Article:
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Alexandria Lira’s flipping the gaze… and rethinking uses for Tinder

Using a framework based on traditional portraiture, artist Alexandria Lira meets her subjects through Tinder – a platform where speed, vulnerability and sexual stakes are pushed to their extremes – in order to portray a raw and intimate expression of men in their private dwelling spaces.

Lira approaches her conquests-cum-subjects much as an anthropologist observes an undiscovered tribe: with care and respect, and added bravery in the face of unchartered first contact. Though her subjects know from the first message that they will be photographed, there still exists an inherently sexy danger posed by venturing into unknown territory, especially for a solo female artist cruising a hookup app in the name of art.

Lira’s portraits reveal young, modern intimacy at its most extreme through a lens of speed and disposability, traits ubiquitous in internet dating culture. Her willing subjects recline in full or partial nudity, unstaged and unguarded in their particular domestic scenes. Having met on Tinder, maintaining the sexual current of the arrangement is critical to the outcome of the portrait – though Lira never actually sleeps with any of her subjects. Her oeuvre is of the voyeur and without agenda, paying special attention to the books and knick-knacks that make each subject unique as she seeks accuracy in imperfection.

Once the subject has been photographed using the artist’s iPhone and only the available lighting at each location, Lira returns to her studio and selects the most intimate and raw photo from the session, printing it in large-scale directly onto canvas. From there, she embellishes each work with oil paints, starting with the body form and working out from there if inspired to do so. Color palettes for each work are chosen according to the emotional temperature of her subjects during their interaction with close consideration of body language and any other notable personality observations made during the initial session. Blues and purples perhaps connote a cool composure, while oranges and yellows invoke a more hostile, guarded experience. Shades of pinks seem to invite a playful curiosity into the room. Regardless of color, the unmistakable current of connection through sexual vulnerability informs every aspect of Lira’s paintings.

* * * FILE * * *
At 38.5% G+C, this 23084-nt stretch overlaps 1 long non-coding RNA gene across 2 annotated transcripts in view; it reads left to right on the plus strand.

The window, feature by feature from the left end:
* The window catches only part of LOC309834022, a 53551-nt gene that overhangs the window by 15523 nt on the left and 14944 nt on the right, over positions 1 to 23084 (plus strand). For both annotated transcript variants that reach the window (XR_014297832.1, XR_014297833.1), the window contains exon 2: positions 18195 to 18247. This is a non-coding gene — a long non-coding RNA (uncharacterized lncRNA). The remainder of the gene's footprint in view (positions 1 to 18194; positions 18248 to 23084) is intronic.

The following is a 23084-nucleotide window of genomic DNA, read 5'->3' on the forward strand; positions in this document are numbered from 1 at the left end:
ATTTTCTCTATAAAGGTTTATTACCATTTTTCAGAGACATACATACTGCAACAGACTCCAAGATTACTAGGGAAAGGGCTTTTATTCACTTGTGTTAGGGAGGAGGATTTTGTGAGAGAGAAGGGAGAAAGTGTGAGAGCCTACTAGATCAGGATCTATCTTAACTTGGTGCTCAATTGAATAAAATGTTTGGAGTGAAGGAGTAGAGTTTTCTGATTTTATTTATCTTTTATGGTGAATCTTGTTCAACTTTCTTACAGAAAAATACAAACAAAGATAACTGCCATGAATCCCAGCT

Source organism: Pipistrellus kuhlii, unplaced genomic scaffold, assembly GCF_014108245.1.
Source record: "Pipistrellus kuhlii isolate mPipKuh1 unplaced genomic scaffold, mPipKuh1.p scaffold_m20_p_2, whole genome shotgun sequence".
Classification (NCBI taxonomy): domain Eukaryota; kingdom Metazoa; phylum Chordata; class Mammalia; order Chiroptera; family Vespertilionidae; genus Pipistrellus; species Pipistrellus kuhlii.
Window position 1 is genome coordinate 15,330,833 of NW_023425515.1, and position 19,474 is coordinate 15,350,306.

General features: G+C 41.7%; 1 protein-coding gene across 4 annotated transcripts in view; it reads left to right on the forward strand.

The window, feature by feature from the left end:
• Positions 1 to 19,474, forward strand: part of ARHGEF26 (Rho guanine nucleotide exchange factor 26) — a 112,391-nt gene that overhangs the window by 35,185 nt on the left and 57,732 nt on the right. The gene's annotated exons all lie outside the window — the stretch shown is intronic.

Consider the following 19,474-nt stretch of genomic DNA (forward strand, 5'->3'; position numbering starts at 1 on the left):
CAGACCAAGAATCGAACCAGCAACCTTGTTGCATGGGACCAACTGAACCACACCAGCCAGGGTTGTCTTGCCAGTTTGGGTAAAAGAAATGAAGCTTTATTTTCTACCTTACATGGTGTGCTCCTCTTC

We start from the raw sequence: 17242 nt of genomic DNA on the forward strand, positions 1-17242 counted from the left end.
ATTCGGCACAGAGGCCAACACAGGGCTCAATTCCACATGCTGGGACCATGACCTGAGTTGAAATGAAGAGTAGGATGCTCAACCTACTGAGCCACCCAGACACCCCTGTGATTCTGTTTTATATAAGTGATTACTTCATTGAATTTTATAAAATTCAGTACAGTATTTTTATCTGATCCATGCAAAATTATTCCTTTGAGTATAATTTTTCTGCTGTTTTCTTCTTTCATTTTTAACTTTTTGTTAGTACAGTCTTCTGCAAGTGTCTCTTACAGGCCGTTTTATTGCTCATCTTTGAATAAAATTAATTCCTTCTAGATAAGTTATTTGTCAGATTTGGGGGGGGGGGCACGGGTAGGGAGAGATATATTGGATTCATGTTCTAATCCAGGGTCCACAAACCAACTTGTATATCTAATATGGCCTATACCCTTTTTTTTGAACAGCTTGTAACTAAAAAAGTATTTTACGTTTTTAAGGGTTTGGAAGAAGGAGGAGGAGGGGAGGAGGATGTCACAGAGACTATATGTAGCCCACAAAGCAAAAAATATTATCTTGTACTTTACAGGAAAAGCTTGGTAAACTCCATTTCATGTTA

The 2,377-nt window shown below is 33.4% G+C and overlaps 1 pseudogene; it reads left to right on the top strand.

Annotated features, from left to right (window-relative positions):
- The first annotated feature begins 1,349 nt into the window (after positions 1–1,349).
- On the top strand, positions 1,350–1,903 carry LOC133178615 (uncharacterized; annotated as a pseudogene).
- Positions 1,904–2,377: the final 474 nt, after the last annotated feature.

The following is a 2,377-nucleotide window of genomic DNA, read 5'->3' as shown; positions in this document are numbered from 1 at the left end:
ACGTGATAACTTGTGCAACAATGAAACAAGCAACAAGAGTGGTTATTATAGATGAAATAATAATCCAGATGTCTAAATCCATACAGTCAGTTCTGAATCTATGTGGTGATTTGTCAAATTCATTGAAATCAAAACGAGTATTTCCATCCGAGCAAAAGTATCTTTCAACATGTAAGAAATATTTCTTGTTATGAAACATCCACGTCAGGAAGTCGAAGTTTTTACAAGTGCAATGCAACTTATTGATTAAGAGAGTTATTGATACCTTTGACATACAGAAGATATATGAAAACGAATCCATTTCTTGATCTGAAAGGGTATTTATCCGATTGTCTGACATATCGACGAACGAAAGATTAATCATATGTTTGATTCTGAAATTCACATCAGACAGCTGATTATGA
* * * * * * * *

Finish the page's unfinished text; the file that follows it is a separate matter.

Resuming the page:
The paintings will be paired with a carefully selected object taken from the scene of the portrait. These artifacts are small, even insignificant; each one of the items is intended to accompany and add to the violation and performative nature of Lira’s sessions. Shaking off the anthropological practice of touching nothing and taking nothing, the artist dives into the irreverence of her investigations even further by memorializing her rendezvous with these trophies.

Got some Jack Kerouak? (Matt) presents a pink and blue-shaded figure in nude repose amidst a crowded corner of the subject’s space. Shelves of uncategorized books frame the figure, illustrating a well-read intellectual who was probably just looking for a good time. On the otherwise neat shelves, electronics and knick-knacks sparsely clutter any open spaces. Well-groomed plants peek through a curtained window and another rests on a shorter-stacked bookshelf.

Though the mood of the subject and his environment is captured in her painting and the thrill of the encounter immortalized in its accompanying found object, Lira wants viewers to draw their own conclusions about her subjects from the work. Somewhere amidst the nudity, performance of the sitter and the artifacts in their space lies the truth between ego and true self. Staunchly conscious of keeping a feminist agenda from informing her work in this series, Lira values above all else the act of taking risks to portray intimacy through an unconventional lens.

A Southampton native, Alexandria Lira studied Fine Art at the Pratt Institute. She lives and works in Brooklyn and her current show F#CKBOYS is on view at Roman Fine Art in South Hampton.

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